Feb. 5 (Bloomberg) -- MetLife Inc., the largest U.S. life insurer, had the outlook on its long-term credit rating revised to negative by Moody’s Investors Service because of a sluggish economy and the low-interest-rate environment.
“The current weak economic environment has constrained current and prospective profitability as well as earnings and coverage metrics,” Moody’s Senior Credit Officer Neil Strauss said today in a statement.
The ratings company affirmed the grade for New York-based MetLife’s senior debt at A3. The insurer’s profitability “has been below expectations” and its 2013 earnings forecast raises uncertainty about whether earnings will improve, Moody’s said in the report.
“It isn’t surprising that Moody’s decided to place MetLife on negative outlook as the decision is consistent with its previously expressed views of the outlook for both the U.S. and global life insurance industries,” John Calagna, a MetLife spokesman, said in an e-mailed statement. “MetLife continues to have financial-strength ratings that are among the highest the rating agency provides.”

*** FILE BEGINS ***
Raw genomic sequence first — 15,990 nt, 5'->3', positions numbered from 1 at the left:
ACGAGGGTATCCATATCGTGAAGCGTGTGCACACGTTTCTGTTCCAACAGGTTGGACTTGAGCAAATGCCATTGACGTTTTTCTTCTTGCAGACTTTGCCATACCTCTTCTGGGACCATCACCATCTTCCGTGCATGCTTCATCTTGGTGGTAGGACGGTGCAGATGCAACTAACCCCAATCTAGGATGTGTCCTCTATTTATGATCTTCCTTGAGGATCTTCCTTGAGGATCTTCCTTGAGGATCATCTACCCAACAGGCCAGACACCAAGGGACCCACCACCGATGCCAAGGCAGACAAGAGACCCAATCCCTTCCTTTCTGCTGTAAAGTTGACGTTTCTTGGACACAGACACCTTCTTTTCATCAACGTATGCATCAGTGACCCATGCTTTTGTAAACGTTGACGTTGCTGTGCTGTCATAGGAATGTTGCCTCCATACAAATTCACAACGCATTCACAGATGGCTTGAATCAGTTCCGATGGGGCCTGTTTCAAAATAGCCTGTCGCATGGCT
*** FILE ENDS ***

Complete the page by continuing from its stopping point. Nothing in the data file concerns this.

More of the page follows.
The Americas region, MetLife’s largest, has been challenged by slow growth in the U.S., which was targeted for most of the $600 million in cost reductions announced in May. The company, led by Chief Executive Officer Steven Kandarian, 60, said in December it’s planning to cut variable-annuity sales by about 40 percent to as little as $10 billion this year.
The insurer announced Feb. 1 it will buy Santiago-based AFP Provida SA from Banco Bilbao Vizcaya Argentaria SA, bolstering MetLife’s presence in Latin America while trimming its reliance on capital-intensive offerings.
MetLife rose 1 percent to $37.61 in New York. The shares have climbed 14 percent this year, the second-best performance in the 24-company KBW Insurance Index, after Genworth Financial Inc.
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